The Higher Education Gender Gap in Enrollments Is Compounded by Lower Graduation Rates for Men

A new report from the Brookings Institution finds that there is a gender gap not only in rates of college enrollment but also in rates of completion among those who do enroll.

In 1972, when the U.S. government passed the landmark Title IX laws to promote gender equality in education, there was a 12 percentage-point gap in favor of men in bachelor’s degree awards. By 1982, the gap had closed. Nobody predicted what happened next: the gap started to widen rapidly in the opposite direction. By 2019, the gender gap in bachelor awards was wider, at 14 points, than it had been in 1972 — but the other way round. Similar trends can be seen in every stage of the education system, and in almost every country in the world, according to the report.

In 2012, 11.6 million women were enrolled in higher education, compared to 8.6 million men. But the gender gap has continued to widen. In 2020 the decline in male enrollment eclipsed the decline in female enrollment for the fifth year in a row. Male students now make up a smaller share of all enrolled students in the United States than ever before — just 41 percent of students enrolled in a postsecondary institution in the fall of 2020 were men.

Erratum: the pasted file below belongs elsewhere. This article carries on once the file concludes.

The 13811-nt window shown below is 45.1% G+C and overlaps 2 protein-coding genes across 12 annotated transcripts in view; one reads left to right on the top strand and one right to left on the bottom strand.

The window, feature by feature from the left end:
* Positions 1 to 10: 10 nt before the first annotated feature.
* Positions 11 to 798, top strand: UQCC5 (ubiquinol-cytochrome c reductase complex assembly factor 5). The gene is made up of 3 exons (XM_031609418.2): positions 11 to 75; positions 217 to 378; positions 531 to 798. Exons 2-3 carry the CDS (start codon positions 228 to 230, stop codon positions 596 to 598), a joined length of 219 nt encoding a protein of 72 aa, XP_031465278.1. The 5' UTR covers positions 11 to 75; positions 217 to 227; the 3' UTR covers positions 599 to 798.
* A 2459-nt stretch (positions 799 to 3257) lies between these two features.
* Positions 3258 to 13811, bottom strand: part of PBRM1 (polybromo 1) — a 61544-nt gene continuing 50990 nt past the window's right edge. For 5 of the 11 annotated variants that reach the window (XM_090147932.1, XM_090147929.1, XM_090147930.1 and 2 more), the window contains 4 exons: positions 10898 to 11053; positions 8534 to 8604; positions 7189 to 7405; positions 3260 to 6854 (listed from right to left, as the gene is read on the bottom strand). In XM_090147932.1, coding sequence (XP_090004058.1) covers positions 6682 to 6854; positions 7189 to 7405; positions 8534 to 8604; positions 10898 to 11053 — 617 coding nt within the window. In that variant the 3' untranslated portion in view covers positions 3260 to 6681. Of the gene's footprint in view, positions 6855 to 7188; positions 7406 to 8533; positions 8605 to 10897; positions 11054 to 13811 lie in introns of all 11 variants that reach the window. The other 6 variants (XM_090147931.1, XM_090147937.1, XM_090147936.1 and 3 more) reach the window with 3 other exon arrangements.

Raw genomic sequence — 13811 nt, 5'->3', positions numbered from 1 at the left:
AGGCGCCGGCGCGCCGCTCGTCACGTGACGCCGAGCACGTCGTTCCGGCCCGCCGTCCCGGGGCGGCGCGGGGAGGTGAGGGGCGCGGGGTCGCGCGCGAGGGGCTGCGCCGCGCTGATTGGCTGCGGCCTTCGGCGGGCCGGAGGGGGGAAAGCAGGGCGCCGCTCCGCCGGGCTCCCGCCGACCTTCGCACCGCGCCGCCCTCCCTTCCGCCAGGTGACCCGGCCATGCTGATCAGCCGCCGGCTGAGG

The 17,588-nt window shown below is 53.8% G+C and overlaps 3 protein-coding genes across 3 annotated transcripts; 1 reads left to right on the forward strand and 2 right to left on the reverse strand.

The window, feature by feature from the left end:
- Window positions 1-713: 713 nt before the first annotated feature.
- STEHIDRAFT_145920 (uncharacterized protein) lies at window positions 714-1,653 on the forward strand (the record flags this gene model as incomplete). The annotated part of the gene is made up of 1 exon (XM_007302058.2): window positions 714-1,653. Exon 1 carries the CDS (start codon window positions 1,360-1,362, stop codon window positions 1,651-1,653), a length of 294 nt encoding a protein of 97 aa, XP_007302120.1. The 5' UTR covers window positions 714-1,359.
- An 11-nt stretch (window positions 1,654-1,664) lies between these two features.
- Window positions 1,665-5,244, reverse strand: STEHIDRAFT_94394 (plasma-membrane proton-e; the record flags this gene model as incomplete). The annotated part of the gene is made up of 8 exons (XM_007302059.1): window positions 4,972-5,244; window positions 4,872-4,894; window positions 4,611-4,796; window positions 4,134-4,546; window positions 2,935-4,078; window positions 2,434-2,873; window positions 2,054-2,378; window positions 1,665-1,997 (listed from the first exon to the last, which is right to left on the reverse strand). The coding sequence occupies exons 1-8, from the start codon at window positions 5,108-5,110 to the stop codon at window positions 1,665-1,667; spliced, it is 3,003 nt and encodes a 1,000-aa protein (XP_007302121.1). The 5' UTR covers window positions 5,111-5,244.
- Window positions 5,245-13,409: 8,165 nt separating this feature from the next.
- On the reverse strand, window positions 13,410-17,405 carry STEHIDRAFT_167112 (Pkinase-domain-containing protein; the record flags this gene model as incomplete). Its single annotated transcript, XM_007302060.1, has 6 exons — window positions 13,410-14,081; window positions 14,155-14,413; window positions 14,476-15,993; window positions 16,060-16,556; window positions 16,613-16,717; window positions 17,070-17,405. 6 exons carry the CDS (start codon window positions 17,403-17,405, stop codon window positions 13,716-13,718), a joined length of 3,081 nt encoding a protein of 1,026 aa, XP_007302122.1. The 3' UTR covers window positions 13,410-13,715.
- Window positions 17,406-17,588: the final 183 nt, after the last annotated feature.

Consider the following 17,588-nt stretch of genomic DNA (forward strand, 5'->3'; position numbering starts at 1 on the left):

But the higher education gender gap gets even wider when we look at who graduates compared to who enrolled. Men who enrolled in a four-year college in 2013 were 10 percentage points less likely than women to graduate within 4 years. Six years after enrolling, the gender gap in graduation narrows to six percentage points.

Over 1.1 million women received a bachelor’s degree in the 2018-19 academic year compared to fewer than 860,000 men. The percentage of women among those who earn master’s degrees is even higher. And now women also earn a majority of all doctoral degrees.

Filed Under: Research/Study

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